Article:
Holy Moses--Celtics Lose at Home

Holy Moses--Celtics Lose at Home 

Rockets Snap Celts' Win-Streak

1981-82 Boston Celtics
A 21 point, 13-rebound performance by Cedric Maxwell? That's not news. Two more blocked shots by Kevin McHale? That's not news. An eight-game winning streak against all the mediocrity the NBA has to offer? That's not news.

But a 106-104 Boston Celtic loss at home against the Houston Rockets? Now that's news.

"There's no doubt about it," said Maxwell, one of Boston's few bright spots in last night's loss to the Western Conference champs. "A lot of teams in this league play 82 games, but any time this team loses, us being the World Champions, it is news."

The Celtics know, folks. They know the New England mind is expecting something like 72-10 or at least a mark which will tie the Philadelphia 76ers' all-time record season of 69-13 in 1967. Every weary team in this often-weary league is entitled to an off night once a week - except the guys in green.

"It is a big deal for us to lose," said McHale. "We're not accustomed to it and we don't like it."

They especially dislike blowing a 15-point third quarter (64-49) lead, and watching the infinitely loathsome duo of Moses Malone (now about those four guys from Petersburg, Virginia . . .) and Elvin Hayes score at will on power moves and turnaround jumpers in the second half. Malone finished with 37 (28 in the second half) and Hayes added 18, including the key bucket which put Houston ahead, 104-100 with 34 seconds left.

"Elvin gives them a whole new dimension," said Rick Robey, who had 13 points and five fouls in a 26-minute stint which looked like an NFL-Today highlights film. "Now they can post Moses low on one side and put Elvin on the other. You can't help out against them like you used to be able to."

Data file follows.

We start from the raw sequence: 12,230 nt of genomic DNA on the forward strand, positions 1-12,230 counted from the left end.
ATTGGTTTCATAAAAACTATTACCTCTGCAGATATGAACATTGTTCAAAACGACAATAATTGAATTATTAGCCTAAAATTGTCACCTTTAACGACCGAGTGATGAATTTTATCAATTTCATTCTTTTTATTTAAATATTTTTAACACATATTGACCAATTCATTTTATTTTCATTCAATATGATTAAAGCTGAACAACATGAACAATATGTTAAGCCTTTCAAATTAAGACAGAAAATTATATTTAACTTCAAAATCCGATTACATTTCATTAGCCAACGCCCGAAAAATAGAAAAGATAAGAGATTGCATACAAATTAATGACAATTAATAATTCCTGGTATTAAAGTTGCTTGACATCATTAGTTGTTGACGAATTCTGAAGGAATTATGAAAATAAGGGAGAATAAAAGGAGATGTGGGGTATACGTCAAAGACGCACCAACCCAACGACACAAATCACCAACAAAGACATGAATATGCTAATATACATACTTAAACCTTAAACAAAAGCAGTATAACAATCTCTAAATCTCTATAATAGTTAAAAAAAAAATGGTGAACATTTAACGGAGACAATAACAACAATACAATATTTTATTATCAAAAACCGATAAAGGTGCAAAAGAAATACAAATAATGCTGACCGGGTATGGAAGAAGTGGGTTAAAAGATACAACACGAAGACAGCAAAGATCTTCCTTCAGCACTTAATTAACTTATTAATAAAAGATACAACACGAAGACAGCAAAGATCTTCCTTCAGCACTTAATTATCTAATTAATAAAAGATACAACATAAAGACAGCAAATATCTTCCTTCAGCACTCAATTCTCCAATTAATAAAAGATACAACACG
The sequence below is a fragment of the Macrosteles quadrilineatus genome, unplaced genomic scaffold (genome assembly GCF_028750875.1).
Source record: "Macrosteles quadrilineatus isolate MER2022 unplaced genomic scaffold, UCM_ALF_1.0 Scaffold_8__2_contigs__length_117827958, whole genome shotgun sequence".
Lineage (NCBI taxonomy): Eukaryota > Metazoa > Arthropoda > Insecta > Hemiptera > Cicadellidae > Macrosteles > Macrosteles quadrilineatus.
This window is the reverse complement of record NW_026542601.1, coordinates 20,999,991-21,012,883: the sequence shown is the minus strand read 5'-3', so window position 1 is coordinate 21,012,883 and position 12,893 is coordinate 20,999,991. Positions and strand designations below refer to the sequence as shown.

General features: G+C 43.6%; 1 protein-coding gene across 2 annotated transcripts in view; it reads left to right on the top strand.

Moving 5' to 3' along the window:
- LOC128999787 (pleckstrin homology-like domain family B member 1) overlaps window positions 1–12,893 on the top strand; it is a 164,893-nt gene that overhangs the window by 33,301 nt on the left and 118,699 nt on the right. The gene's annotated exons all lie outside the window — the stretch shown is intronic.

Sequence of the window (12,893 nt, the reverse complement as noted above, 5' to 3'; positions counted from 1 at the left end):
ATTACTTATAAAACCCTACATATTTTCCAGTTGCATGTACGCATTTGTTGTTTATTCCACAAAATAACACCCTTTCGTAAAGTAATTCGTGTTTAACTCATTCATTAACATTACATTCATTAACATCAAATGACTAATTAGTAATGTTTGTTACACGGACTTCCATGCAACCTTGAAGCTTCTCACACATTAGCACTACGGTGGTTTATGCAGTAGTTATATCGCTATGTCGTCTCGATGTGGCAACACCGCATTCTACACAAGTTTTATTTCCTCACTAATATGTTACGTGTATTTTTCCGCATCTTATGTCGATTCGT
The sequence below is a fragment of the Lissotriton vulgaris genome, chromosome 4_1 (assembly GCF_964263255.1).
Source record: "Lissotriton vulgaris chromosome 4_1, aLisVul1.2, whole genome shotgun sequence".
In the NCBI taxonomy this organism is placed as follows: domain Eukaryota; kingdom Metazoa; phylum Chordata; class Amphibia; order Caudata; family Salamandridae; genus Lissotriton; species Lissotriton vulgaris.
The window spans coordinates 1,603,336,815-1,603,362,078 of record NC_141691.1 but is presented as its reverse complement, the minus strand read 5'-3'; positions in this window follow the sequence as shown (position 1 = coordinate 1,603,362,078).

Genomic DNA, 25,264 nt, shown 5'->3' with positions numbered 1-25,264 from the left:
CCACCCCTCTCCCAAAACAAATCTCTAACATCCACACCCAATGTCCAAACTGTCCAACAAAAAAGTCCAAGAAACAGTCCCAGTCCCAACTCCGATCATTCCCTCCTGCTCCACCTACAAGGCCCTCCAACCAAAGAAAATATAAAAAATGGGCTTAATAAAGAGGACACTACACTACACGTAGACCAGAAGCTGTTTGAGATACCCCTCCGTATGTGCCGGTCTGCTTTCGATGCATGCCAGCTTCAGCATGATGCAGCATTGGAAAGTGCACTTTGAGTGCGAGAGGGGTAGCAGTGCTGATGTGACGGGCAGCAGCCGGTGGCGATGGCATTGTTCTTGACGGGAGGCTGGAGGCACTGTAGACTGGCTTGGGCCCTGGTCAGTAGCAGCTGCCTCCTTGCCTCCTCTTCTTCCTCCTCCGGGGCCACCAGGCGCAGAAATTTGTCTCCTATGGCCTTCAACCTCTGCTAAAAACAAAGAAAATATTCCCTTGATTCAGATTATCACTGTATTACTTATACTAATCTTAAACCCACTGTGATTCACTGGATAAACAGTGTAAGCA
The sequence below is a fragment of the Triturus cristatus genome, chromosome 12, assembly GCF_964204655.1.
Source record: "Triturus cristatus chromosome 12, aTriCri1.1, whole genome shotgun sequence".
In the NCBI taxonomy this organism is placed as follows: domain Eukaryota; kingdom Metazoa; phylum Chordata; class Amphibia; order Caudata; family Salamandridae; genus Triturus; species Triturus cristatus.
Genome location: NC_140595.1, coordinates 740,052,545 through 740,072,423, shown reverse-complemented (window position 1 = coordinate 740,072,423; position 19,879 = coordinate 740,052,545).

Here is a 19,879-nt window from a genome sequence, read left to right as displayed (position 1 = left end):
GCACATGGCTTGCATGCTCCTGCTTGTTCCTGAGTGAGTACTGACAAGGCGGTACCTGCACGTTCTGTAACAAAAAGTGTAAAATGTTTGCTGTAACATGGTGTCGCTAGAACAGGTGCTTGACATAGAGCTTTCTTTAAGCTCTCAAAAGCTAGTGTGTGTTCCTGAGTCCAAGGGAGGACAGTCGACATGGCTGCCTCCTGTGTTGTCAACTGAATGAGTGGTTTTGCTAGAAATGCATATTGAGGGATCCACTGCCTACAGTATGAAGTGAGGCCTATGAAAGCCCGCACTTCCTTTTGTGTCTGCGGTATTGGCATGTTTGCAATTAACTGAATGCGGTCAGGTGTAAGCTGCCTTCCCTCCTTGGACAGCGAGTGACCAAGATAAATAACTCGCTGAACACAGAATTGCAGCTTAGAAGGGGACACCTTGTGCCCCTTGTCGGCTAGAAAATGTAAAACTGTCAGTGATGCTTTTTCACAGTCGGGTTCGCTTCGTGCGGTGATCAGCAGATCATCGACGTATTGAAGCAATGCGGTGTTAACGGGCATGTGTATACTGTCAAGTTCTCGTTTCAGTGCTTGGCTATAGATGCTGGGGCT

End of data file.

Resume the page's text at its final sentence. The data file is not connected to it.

Sixteen Boston turnovers contributed to the Celtics's first defeat since Halloween, as did poor shooting nights from Larry Bird (6-15) and McHale (4-12).

"We shot a poor percentage (7-18, .388) in that third quarter," said Boston coach Bill Fitch. "We let em back in and from that point, they were better than we were . . . tonight. But this team has to be able to win some games when Larry misses two shots in a row. We win as a team and we lose as a team. We all take some share of the credit for this one."

It was 31-31 after a quarter, but the Celtics outscored Houston, 26-16 in the second period and took a 10-point lead into the locker room at the half.

Bird and center Robert Parish (a disappointing 10 points in 21 minutes) each picked up his fourth foul midway through the third period but the Celtics were able to hang on and lead, 79-70 after three.

Houston coach Del Harris got a lot of mileage from a pair of veteran guards in the final quarter. Mike Dunleavy and Calvin Murphy picked up the tempo and Houston finally took the lead, 88-86, when Murphy hit an 18-foot jumper with 6:24 left. Malone and Hayes did the rest and the Celtics were unable to shift into their late-game overdrive offense. "There isn't an on-off button," said Roby. "It was just a matter of which team was able to capitalize on the breaks."

"We had a chance to blow them out and we didn't do it," added Maxwell. "But they have a right to be proud. Not very many teams are going beat us when they play here."

To his credit, Bird refused to dwell on his celebrated and fabricated verbal volleyball match with Malone. From the sight of various T-shirts and homemade signs, you would have thought a fertilizer convention was in town, but Bird wouldn't take the bait. "I respect Moses and I respect their team," said Bird. "But all that stuff Moses and me is just because of you guys and the headlines you write."

Word reached the Celtics locker room that the Houston players were talking about the "playoff" atmosphere, but the Green Wave shrugged it off. Robey said it would have been a lot more physical (hard to believe) if it had been a playoff game, but seemed flattered that a regular season loss in November was causing such an uproar.

"I guess it is a big deal when we lose and we like it that way," said the 6-10 center. "Sure, it's hard on us, but we want people to expect us to win every night."

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